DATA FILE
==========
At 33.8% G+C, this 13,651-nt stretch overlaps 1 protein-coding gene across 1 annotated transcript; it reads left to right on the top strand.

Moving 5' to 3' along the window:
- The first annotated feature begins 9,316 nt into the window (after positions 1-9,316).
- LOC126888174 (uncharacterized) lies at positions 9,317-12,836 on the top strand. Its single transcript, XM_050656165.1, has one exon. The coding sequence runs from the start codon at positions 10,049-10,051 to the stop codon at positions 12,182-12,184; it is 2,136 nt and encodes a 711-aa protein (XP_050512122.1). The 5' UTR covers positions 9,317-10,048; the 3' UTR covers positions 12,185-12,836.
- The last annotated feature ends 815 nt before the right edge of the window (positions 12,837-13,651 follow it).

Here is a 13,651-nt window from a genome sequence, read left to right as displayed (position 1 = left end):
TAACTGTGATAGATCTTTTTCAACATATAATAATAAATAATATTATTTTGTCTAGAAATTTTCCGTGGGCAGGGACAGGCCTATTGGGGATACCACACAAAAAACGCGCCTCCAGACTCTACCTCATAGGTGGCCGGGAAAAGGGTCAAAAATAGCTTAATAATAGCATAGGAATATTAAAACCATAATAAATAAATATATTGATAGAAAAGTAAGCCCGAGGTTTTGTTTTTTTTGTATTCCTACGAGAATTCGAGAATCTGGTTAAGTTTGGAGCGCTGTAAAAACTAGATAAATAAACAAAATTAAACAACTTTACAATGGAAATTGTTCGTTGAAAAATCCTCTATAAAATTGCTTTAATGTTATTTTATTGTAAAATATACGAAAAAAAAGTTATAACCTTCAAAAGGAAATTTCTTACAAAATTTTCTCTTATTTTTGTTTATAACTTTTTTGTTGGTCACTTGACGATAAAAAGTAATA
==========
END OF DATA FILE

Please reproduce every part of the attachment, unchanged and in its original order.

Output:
At 33.8% G+C, this 13,651-nt stretch overlaps 1 protein-coding gene across 1 annotated transcript; it reads left to right on the top strand.

Moving 5' to 3' along the window:
- The first annotated feature begins 9,316 nt into the window (after positions 1-9,316).
- LOC126888174 (uncharacterized) lies at positions 9,317-12,836 on the top strand. Its single transcript, XM_050656165.1, has one exon. The coding sequence runs from the start codon at positions 10,049-10,051 to the stop codon at positions 12,182-12,184; it is 2,136 nt and encodes a 711-aa protein (XP_050512122.1). The 5' UTR covers positions 9,317-10,048; the 3' UTR covers positions 12,185-12,836.
- The last annotated feature ends 815 nt before the right edge of the window (positions 12,837-13,651 follow it).

Here is a 13,651-nt window from a genome sequence, read left to right as displayed (position 1 = left end):
TAACTGTGATAGATCTTTTTCAACATATAATAATAAATAATATTATTTTGTCTAGAAATTTTCCGTGGGCAGGGACAGGCCTATTGGGGATACCACACAAAAAACGCGCCTCCAGACTCTACCTCATAGGTGGCCGGGAAAAGGGTCAAAAATAGCTTAATAATAGCATAGGAATATTAAAACCATAATAAATAAATATATTGATAGAAAAGTAAGCCCGAGGTTTTGTTTTTTTTGTATTCCTACGAGAATTCGAGAATCTGGTTAAGTTTGGAGCGCTGTAAAAACTAGATAAATAAACAAAATTAAACAACTTTACAATGGAAATTGTTCGTTGAAAAATCCTCTATAAAATTGCTTTAATGTTATTTTATTGTAAAATATACGAAAAAAAAGTTATAACCTTCAAAAGGAAATTTCTTACAAAATTTTCTCTTATTTTTGTTTATAACTTTTTTGTTGGTCACTTGACGATAAAAAGTAATA